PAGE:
One Being (2006) by Deborah GlencrossOriginal Source: Origins Centre, University of the Witwatersrand
Explore the origins of humanity
Origins Centre museum is dedicated to exploring and celebrating the history of modern humankind through ancient and contemporary art.
Featured artwork: One Being by Deb Glencross
World Map (2006) by Walter OltmannOriginal Source: Origins Centre, University of the Witwatersrand
Your journey begins
Your journey begins with the origins of humanity, which starts in Africa, and then moves on to the origins of art and human innovation.
An aluminium wire sculpture by Walter Oltmann welcomes you home, to Africa.
Origins Centre Stone Tool display (2006) by Origins CentreOriginal Source: Origins Centre, University of the Witwatersrand
The origins of technology
Stone tools have been used for millions of years and show how hominin behaviour and cognitive abilities have changed through time.
Early hominin innovation and technological advancement is visible through changing stone tool technology.
Archaic Homo sapiens, Homo heidelbergensis skull casts (2006) by VariousOriginal Source: Origins Centre, University of the Witwatersrand
The Origins of Humans
Interactive fossil skull casts are used to show how the hominins have evolved over time. Evidence from around the globe is presented, but the earliest hominins date back over 7 million years in Africa.
replica engraved ostrich eggshell (2021) by Replica by Cedric PoggenpoelOriginal Source: Origins Centre, University of the Witwatersrand and The French Institute of South Africa
Modern Humans and Innovation
South Africa has some of the earliest evidence of human cultural expression. Finds such as engraved ostrich eggshell, engraved ochre and marine shell beads suggest that symbolic expression and other innovative behaviours appeared in Africa 100 000 years ago.
Wartrail panel (2006) by Origins CentreOriginal Source: Origins Centre and the Rock Art Research Institute, University of the Witwatersrand
Southern African painted rock art
The earliest rock art of southern Africa was made by early hunter-gatherers, ancestors of the modern San. The brush-painted, polychrome art was made in rock shelters, and depicts the ritual and spiritual beliefs of the painters - capturing their real and spiritual worlds.
Engraved boulders and Axis Mundi (2006) by Russell ScottOriginal Source: Origins Centre, University of the Witwatersrand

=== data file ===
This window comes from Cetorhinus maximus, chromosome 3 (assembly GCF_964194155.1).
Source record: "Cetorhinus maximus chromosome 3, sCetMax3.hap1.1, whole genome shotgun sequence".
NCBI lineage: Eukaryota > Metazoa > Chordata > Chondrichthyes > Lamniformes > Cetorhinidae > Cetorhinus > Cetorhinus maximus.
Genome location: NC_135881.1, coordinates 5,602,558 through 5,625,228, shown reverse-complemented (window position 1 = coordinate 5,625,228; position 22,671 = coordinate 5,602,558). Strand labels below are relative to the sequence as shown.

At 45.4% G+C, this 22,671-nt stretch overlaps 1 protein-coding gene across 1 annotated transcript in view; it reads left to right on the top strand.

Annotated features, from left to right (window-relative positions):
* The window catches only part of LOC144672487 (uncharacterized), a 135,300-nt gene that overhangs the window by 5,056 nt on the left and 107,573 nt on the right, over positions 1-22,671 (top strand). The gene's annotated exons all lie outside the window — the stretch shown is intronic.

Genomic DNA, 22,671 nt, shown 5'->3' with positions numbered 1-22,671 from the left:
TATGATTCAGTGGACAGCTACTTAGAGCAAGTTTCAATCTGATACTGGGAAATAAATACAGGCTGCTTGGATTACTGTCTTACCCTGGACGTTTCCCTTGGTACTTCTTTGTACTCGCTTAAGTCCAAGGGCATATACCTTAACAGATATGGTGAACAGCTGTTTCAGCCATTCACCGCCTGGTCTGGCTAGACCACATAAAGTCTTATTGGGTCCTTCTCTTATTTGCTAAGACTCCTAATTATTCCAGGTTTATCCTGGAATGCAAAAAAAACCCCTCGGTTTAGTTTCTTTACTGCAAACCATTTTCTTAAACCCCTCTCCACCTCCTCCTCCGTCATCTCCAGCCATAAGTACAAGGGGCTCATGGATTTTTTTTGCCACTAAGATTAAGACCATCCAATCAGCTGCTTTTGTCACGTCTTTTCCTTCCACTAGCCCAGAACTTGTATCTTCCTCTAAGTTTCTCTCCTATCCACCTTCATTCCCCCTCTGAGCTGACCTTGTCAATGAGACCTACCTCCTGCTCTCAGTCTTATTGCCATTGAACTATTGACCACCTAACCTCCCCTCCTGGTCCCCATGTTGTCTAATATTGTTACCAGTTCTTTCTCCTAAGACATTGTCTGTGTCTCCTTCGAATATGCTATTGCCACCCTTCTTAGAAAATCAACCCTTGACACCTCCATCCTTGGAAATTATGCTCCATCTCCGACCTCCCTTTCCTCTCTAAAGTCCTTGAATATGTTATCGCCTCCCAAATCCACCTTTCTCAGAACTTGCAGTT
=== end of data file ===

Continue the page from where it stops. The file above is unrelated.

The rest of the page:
The Spirit World of the San
For the San, the indigenous people of southern Africa, the activation of energy and contact with the spirit word is achieved through the communal trance dance.
Featured here is Russell Scott's installation, Axis Mundi.
In the foreground are original engraved boulders or petroglyphs.
The Rock Engraving Archive (2019) by San and Khoe (Khoi)Original Source: Origins Centre, University of the Witwatersrand
Rock Engraving Archive
The Origins Centre with the Rock Art Research Institute has the honour of protecting, conserving and displaying these engraved boulders. They were collected in the 1900s around South Africa. The engravings were made by ancestors of the San and Khoe.
Pecked rock engraving of an eland (2019) by San Hunter-GathererOriginal Source: Origins Centre and the Rock Art Research Institute, University of the Witwatersrand
Engraved (pecked) juvenile eland
This eland is only 17 cm in height, yet the folds and details of the skin of the eland are perfectly depicted.
Threads of Knowing (2006) by Tamar MasonOriginal Source: Origins Centre, University of the Witwatersrand
The museum combines ancient examples of innovation and art, with contemporary art installations as visualisations of the past.
Featured here are large, intricately embroidered panels, designed by Tamar Mason and made by herself and a collective of 80 craftswomen. The panels illustrate the history of the San in southern Africa.
Replica of the 'Train Shelter' in the Makgabeng (2006) by HananwaOriginal Source: Origins Centre, University of the Witwatersrand
Art of Protest
Beautiful, finger-painted rock art from the Makgabeng, Blouberg, Limpopo Province, South Africa. A life size replica of this panel can be seen at Origins Centre.
This protest art was painted by the Bahananwa (Xananwa), during the Maleboch war of 1894.
Double Vision (2006) by Pippa Skotnes and Malcolm PayneOriginal Source: Origins Centre, University of the Witwatersrand
In this powerful installation, the recorded oral histories of the San and Khoe (specifically the !Kung and |Xam), the indigenous peoples of southern Africa, are told, pictured and felt.
Installation by Pippa Skotnes and Malcolm Payne
Art of the Ancestors
The art forms of Bantu-language groups in southern Africa are expressed in various ways and with different mediums.
The displays at Origins Centre show a variety of cultural items, as well as items and art associated with initiation and coming-of-age rituals.
Origins Centre Building (2006) by Origins CentreOriginal Source: Origins Centre, University of the Witwatersrand
Origins Centre Museum
Origins Centre is situated on the University of the Witwatersrand (Wits) campus, in Braamfontein, Johannesburg South Africa.
We invite you to come and experience South African culture, art and hospitality and indulge in Africa's rich heritage.
The people of southern Africa
Rock Art Research Institute
Online exhibition Curator: Tammy Hodgskiss